The health visitor’s referral did not mention whether Sarah is in danger, social worker needs to take into account about this. In this scenario Social worker must adopt a “position of healthy scepticism” (Laming, 2003) as social worker, I would need to be aware of the concerns raised by the health visitor, but at the same time be ready to independently and fairly assess the situation. In this case ‘Common Assessment will be helpful in clarifying the health visitors’ concerns  as well as the  needs of Sarah and at the same time identifying the services that the family require’ (Cree and Myers, 2010: 32) while it is right that any social worker might be thinking of child protection issue in this case, the Children’s Act 1998 reminds us that, the best interest of children is to “support children and family to stay together” (Children’s Act 1998)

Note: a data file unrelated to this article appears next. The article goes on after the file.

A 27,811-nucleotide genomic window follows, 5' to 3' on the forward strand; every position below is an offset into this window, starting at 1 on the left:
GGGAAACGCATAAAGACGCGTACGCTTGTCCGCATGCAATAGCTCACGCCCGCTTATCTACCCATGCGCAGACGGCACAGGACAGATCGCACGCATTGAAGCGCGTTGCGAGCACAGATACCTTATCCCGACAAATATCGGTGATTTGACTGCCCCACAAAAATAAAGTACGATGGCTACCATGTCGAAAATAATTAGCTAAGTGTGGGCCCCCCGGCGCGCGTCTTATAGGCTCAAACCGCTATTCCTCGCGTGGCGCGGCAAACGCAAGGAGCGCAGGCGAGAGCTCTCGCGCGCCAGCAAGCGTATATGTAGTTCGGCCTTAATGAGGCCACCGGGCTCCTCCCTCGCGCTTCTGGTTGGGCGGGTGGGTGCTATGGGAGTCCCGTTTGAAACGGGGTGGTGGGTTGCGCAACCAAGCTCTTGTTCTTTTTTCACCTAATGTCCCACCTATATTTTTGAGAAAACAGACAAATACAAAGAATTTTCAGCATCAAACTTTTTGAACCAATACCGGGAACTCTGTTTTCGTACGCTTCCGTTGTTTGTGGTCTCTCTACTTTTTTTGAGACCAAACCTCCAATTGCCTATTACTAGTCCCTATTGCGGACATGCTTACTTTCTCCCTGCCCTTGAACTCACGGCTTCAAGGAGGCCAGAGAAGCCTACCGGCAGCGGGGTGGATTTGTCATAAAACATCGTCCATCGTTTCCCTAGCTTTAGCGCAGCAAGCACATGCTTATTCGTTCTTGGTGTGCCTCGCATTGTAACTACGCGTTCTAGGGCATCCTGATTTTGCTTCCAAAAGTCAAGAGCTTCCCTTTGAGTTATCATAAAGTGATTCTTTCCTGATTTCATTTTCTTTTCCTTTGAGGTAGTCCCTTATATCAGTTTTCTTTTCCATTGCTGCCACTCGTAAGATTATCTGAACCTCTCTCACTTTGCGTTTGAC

The family’s traumatic situation might be the reason the couple are struggling to meet the emotional needs of their children and the lack of intimacy between them. Because both couple are anxious about financial difficulties, they become preoccupied with their own problems and neglected their children’s emotional feelings. Referral to relationship counselling would probably help the couple to overcome such difficulties. The nursery describes Sean’s behaviour as “wilful and aggressive” the couple’s problems, particularly Dave’s, violence and behavioural problems from the perspective of attachment theory suggest “insecure infant attachment and intergenerational transmission of violence”  (Killeen and McClellan, 2000: 353-360) Thus, Sean’s behaviour at the nursery could be indicative of the caregiver’s deficiency as children’s “patterns of attachment is influenced by what their attachment figures do” (Lishman, 1991: 59) However, contrary to explanations of attachment and psychodynamic theories, not all children who are ‘abused or witness abuse incidents  follow the footsteps of their caregivers  (Killeen and McClellan, 2000: 353-360)